NRRI’s ‘Fens’ acreage is key to understanding valuable wetlands restoration efforts.
For a lot of reasons, restoring a drained peatland is challenging. Peatlands are ecologically complex, they form over thousands of years, and are maintained by specific hydrology. But reasons to do it – and do it right – are increasing. Especially because peatlands hold a lot of carbon that is best kept in the ground.
So, as the world wrestles with how to reduce carbon emissions and slow climate change, it’s prescient that among NRRI’s properties is 525 acres of restored fens peatlands in northern Minnesota. NRRI acquired these two separate acreages, together called “The Fens,” in 1986 to restore their function after being drained in the 1950s for farmland.
It was a huge and unique endeavor that took over 20 years. Drainage ditches were filled to restore hydrology, the vegetation on the site was removed and the land was leveled, and peatland donor vegetation was applied and protected to re-seed the land.
But ongoing research is needed to understand whether all that effort successfully delivered a functioning peatland. Was the restoration an ecological success? That’s NRRI’s current focus at The Fens, starting with developing the appropriate research protocols.
“Regulatory agencies want wetland ‘functions and values’ to be restored,” explained NRRI Water Research Group Leader, Valerie Brady. “But we mostly assess success only by what vegetation regrows on the site and just assume that all ‘functions and values’ follow. NRRI is now investigating this directly.”
NRRI pulled expertise from across the institute to develop a comprehensive and quantitative assessment plan for The Fens sites. They’ll determine the effectiveness of past restoration efforts, while testing and refining monitoring and assessment methods that can be applied to other sites. The goal is better outcomes for public and industry peatland restorations nationwide and globally.
Given peatland’s ability to capture and store carbon, the true value of a deeper knowledge of this ecosystem is playing out in real time. Few studies have been done on the effectiveness of many aspects of peatland restoration. NRRI research is developing additional indicators for successful assessments, including estimated cost and amount of effort required to collect the data.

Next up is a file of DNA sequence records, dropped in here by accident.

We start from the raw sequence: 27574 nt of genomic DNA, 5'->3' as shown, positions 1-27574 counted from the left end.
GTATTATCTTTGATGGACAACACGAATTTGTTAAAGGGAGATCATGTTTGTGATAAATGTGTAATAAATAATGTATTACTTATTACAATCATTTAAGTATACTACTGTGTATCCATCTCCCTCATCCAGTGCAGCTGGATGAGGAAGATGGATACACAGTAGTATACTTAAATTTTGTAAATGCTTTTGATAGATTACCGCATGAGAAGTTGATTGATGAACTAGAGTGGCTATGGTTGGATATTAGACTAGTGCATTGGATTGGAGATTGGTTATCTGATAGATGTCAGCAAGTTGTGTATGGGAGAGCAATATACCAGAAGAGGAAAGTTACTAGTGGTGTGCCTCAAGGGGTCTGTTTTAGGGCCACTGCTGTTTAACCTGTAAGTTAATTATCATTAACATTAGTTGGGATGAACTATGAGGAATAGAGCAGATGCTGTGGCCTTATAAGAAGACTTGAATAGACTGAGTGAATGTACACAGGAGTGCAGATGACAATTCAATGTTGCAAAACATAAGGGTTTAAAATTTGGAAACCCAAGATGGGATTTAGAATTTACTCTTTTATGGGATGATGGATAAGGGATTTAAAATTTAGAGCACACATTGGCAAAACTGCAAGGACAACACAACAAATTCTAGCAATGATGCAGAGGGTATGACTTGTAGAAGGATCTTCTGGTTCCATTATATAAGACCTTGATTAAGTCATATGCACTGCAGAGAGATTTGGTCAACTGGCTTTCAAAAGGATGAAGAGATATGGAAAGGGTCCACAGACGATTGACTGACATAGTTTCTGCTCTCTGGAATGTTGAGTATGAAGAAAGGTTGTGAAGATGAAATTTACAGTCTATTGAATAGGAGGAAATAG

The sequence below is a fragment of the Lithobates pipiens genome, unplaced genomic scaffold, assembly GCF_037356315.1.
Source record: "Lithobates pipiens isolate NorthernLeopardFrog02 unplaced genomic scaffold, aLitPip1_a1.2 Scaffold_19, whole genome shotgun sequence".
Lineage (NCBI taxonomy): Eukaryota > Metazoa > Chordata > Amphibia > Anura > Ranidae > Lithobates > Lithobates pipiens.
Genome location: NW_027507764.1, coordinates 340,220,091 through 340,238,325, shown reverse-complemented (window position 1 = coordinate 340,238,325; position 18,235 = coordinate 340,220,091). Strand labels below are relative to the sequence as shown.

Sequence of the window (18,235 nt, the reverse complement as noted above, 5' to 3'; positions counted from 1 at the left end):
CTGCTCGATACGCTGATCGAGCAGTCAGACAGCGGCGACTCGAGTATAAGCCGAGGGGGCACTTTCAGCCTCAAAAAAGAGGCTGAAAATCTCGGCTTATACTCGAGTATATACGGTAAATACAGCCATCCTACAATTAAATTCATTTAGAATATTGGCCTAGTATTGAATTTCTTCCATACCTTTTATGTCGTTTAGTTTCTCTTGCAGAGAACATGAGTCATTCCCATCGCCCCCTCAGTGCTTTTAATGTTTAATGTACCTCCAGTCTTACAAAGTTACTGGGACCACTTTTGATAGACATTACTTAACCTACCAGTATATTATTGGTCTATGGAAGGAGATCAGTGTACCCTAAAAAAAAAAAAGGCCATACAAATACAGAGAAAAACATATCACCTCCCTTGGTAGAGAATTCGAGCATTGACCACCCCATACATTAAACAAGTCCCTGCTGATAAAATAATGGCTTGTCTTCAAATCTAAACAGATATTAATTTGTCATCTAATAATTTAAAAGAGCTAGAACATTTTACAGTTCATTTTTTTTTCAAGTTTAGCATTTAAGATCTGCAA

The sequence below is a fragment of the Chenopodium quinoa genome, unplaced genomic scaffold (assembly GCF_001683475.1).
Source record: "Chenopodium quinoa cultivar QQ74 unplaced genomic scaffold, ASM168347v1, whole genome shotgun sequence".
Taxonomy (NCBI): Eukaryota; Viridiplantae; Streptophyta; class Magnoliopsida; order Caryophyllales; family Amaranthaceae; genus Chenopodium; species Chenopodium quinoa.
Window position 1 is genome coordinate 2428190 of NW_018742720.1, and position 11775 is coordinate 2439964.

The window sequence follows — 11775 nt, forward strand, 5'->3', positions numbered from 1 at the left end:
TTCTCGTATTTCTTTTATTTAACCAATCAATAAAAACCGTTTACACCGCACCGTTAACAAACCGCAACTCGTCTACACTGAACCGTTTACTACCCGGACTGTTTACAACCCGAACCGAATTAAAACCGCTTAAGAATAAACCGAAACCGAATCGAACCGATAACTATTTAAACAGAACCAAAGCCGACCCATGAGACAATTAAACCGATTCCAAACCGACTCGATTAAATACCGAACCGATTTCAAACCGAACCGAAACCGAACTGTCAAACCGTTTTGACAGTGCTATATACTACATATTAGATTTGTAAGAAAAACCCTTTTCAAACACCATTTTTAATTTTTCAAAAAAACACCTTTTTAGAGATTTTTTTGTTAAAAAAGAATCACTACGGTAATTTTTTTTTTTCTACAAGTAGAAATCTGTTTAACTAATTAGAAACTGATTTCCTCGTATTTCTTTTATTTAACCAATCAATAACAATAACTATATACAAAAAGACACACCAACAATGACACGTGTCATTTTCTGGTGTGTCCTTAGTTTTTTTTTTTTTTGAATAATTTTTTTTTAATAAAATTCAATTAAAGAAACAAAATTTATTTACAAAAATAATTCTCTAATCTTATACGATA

And it’s not a small effort. NRRI researchers wade to sampling locations in standing water that ranges from none to more than knee deep that must be reached on the same day.
“Your typical cattail-type wetland is much better studied than fens and bogs which are difficult to work in,” explained Brady. “Adding to this complexity, the history of disturbance and the restoration process created a mosaic of wetland habitat types across our site.”
There are many questions to be answered. What mammals and birds now live on or use the restored areas? Did the restoration get the hydrology right to support the target vegetation? Will peatland vegetation outcompete invasive species, or do humans need to help? But the most important question is: Is peat accumulating again? That is, are the sites doing the most basic function of a peatland - creating peat?
Ready for the Future
The Fens site, with its two equipment garages and office building, needs time and investment to reveal its potential. NRRI recently conducted a highly successful equipment auction to recoup some of the costs incurred during the construction phase of the Fens sites.
Going forward, NRRI will continue to monitor and characterize the peatlands while considering investment in the buildings and new greenhouse gas micrometeorological monitoring technology. These” flux” measurements are used to determine the exchanges of carbon dioxide, methane, water vapor and energy between the peatland and atmosphere, which are important for climate change research.
“NRRI’s relevance for today’s challenges really shines at The Fens facility,” said Brady. “We can provide that bridge between water, climate change, carbon sequestration and restoration science.”